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Introduction: Facts, perceptions, reactions

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The recent global financial crisis, Arab Spring and famine in Africa have drawn added attention to migration, an issue closely linked to growing global interdependence and environmental factors. Contrary to widespread belief there is more South‐South than South‐North migration. The financial crisis has made local populations more hostile to immigration, perceived as a threat to jobs and social cohesion. Migration policies have become more restrictive and immigrants greater targets of hostility and prejudice. At the same time, many developing countries seek to benefit from the export of surplus labour and rely heavily on money sent back by migrants. All these factors provide challenges both to sending and recipient countries. Migration strategies are often unilateral and expensive. Three interlocking issues need to be addressed. How can flows be regulated ‐ or is that even possible? Once immigrants have arrived in receiving countries, can they be integrated and if so how? And what is the nexus between migration and development in the immigrants' home countries?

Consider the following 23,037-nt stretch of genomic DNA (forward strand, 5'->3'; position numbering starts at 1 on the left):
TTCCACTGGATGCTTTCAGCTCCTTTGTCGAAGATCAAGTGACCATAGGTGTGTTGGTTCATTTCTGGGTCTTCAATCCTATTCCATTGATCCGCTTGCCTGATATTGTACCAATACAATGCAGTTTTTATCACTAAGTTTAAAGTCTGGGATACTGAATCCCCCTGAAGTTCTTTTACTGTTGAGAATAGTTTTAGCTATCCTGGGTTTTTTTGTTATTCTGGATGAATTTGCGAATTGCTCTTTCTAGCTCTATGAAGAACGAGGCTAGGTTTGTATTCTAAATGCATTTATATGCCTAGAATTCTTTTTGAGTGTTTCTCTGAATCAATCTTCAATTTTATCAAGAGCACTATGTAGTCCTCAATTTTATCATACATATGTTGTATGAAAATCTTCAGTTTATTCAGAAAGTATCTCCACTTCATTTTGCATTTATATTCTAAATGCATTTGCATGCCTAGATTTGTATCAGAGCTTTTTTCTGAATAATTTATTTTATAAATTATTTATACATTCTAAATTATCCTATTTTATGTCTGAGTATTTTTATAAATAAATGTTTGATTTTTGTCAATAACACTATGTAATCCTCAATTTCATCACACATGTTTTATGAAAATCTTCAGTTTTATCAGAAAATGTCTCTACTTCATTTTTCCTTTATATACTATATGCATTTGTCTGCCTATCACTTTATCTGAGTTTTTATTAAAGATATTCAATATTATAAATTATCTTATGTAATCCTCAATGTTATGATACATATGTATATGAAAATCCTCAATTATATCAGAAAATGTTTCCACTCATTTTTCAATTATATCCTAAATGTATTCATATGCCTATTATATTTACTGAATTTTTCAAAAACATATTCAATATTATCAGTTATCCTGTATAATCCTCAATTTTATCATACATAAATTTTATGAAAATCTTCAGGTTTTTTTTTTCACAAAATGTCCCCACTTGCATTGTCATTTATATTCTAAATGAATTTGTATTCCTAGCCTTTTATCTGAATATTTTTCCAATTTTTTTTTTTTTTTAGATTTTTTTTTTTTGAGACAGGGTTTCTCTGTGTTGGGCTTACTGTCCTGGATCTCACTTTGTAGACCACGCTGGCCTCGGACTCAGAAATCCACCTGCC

Document Type: Review Article

Publication date: 2011-11-01

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